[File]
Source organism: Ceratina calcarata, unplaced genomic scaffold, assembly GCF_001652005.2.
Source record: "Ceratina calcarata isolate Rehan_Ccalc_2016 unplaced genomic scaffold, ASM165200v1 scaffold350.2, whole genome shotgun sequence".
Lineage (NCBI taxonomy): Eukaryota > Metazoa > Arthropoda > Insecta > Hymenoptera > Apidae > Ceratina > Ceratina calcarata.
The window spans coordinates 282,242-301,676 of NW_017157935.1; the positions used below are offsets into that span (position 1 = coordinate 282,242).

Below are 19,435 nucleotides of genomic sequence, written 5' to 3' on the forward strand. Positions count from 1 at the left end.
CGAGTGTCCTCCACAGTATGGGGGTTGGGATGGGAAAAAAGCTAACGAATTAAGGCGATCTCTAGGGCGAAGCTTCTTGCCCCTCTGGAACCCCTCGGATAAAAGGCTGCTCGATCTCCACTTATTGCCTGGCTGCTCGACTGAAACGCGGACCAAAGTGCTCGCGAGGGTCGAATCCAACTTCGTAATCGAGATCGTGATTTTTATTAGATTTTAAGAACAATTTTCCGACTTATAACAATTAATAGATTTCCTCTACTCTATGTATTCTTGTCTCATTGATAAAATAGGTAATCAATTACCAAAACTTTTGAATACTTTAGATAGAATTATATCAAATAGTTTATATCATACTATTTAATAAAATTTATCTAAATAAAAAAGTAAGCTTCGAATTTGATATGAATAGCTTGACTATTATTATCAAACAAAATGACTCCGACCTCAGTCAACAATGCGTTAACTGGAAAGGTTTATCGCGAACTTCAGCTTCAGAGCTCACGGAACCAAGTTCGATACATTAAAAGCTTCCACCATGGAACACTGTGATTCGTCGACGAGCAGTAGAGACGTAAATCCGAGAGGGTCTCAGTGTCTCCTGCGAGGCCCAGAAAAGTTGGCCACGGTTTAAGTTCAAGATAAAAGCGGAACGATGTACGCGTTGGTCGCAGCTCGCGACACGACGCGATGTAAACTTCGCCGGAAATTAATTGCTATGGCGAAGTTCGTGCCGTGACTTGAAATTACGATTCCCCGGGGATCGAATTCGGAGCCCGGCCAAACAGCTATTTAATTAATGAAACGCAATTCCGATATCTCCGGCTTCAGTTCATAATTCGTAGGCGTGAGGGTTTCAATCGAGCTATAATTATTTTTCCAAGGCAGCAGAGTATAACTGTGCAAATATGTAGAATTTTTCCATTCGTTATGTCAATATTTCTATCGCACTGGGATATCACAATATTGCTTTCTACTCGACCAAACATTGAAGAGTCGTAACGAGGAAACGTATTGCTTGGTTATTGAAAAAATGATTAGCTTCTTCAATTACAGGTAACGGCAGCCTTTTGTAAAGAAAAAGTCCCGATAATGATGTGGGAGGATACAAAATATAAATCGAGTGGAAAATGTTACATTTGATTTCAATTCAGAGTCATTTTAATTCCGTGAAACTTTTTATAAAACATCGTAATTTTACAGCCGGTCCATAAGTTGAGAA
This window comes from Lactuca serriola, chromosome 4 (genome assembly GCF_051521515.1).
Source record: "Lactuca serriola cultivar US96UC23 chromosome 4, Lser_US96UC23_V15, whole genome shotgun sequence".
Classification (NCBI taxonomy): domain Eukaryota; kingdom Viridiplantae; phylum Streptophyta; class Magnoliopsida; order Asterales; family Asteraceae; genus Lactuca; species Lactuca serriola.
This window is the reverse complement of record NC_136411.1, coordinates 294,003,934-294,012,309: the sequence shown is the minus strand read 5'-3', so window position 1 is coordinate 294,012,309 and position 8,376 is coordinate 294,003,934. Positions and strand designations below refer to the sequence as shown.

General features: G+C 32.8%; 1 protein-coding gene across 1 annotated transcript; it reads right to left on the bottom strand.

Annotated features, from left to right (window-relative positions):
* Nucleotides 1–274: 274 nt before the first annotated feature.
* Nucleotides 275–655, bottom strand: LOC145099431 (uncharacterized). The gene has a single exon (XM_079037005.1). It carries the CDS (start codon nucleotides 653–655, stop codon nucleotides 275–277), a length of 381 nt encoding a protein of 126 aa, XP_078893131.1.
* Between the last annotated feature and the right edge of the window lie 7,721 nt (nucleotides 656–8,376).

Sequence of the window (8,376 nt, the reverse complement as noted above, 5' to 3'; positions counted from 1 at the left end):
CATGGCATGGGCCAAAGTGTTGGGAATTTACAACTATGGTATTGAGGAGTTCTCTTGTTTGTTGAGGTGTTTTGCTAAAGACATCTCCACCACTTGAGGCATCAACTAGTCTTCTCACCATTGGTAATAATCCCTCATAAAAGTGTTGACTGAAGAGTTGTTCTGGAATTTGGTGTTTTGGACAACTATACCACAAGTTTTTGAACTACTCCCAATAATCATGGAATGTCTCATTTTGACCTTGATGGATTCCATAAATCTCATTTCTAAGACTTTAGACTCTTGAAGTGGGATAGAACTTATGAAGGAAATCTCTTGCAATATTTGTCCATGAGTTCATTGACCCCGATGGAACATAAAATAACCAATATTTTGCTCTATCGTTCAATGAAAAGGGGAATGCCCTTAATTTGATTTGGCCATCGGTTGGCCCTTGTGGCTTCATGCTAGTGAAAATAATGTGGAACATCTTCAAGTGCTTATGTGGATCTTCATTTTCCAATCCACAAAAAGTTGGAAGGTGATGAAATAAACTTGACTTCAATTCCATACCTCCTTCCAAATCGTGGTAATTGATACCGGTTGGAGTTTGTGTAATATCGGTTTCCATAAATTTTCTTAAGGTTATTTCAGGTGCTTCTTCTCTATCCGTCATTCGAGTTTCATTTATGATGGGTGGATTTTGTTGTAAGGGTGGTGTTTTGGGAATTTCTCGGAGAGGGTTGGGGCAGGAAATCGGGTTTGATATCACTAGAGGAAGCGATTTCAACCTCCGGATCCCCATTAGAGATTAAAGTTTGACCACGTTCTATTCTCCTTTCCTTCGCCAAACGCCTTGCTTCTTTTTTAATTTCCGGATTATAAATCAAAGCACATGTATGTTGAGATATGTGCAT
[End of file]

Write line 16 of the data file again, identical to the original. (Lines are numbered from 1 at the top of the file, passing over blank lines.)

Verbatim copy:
Sequence of the window (8,376 nt, the reverse complement as noted above, 5' to 3'; positions counted from 1 at the left end):